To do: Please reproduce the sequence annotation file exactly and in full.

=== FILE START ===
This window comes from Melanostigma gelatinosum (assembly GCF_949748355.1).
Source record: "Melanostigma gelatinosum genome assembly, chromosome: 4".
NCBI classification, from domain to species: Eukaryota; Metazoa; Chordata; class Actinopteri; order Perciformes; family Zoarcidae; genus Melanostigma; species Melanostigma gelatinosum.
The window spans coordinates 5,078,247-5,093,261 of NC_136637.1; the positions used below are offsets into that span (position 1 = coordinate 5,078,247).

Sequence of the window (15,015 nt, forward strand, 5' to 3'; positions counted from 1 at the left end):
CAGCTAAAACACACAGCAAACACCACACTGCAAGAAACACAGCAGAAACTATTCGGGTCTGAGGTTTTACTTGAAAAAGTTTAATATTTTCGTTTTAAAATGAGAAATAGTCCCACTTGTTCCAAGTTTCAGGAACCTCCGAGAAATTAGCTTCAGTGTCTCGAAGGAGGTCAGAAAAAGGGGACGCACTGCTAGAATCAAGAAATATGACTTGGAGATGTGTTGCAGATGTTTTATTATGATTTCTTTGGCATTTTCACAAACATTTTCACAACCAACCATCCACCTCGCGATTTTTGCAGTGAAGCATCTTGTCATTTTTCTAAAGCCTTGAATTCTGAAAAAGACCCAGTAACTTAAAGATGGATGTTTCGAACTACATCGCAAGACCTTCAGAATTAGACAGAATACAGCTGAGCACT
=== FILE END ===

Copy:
This window comes from Melanostigma gelatinosum (assembly GCF_949748355.1).
Source record: "Melanostigma gelatinosum genome assembly, chromosome: 4".
NCBI classification, from domain to species: Eukaryota; Metazoa; Chordata; class Actinopteri; order Perciformes; family Zoarcidae; genus Melanostigma; species Melanostigma gelatinosum.
The window spans coordinates 5,078,247-5,093,261 of NC_136637.1; the positions used below are offsets into that span (position 1 = coordinate 5,078,247).

Sequence of the window (15,015 nt, forward strand, 5' to 3'; positions counted from 1 at the left end):
CAGCTAAAACACACAGCAAACACCACACTGCAAGAAACACAGCAGAAACTATTCGGGTCTGAGGTTTTACTTGAAAAAGTTTAATATTTTCGTTTTAAAATGAGAAATAGTCCCACTTGTTCCAAGTTTCAGGAACCTCCGAGAAATTAGCTTCAGTGTCTCGAAGGAGGTCAGAAAAAGGGGACGCACTGCTAGAATCAAGAAATATGACTTGGAGATGTGTTGCAGATGTTTTATTATGATTTCTTTGGCATTTTCACAAACATTTTCACAACCAACCATCCACCTCGCGATTTTTGCAGTGAAGCATCTTGTCATTTTTCTAAAGCCTTGAATTCTGAAAAAGACCCAGTAACTTAAAGATGGATGTTTCGAACTACATCGCAAGACCTTCAGAATTAGACAGAATACAGCTGAGCACT